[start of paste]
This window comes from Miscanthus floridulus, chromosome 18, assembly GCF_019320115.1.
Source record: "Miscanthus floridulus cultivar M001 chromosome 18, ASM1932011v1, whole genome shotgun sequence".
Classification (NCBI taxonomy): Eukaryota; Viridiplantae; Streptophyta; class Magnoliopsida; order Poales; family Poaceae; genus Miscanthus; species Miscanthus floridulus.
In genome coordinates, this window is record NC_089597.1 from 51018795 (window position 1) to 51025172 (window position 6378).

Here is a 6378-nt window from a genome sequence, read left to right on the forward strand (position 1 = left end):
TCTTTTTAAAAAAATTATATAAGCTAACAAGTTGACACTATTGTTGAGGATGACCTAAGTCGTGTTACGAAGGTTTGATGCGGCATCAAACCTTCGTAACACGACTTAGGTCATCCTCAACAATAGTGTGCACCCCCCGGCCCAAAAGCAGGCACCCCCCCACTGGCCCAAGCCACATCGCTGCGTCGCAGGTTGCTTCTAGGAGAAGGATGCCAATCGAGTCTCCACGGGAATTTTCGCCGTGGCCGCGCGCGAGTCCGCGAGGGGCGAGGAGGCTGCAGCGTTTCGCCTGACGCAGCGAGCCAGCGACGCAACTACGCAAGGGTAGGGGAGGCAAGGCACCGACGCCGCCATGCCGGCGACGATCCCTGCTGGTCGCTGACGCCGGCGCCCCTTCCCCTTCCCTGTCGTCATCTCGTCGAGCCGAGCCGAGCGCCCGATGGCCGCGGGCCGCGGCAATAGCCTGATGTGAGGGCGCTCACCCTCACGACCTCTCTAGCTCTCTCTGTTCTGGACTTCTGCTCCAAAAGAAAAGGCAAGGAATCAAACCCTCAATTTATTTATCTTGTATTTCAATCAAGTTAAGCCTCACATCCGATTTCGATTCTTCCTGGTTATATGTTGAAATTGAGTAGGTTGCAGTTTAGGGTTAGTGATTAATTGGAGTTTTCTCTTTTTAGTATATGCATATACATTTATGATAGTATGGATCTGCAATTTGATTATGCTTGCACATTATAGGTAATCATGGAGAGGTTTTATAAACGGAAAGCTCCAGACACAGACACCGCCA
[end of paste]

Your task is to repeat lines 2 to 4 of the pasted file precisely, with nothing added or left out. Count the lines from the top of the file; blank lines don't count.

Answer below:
Source record: "Miscanthus floridulus cultivar M001 chromosome 18, ASM1932011v1, whole genome shotgun sequence".
Classification (NCBI taxonomy): Eukaryota; Viridiplantae; Streptophyta; class Magnoliopsida; order Poales; family Poaceae; genus Miscanthus; species Miscanthus floridulus.
In genome coordinates, this window is record NC_089597.1 from 51018795 (window position 1) to 51025172 (window position 6378).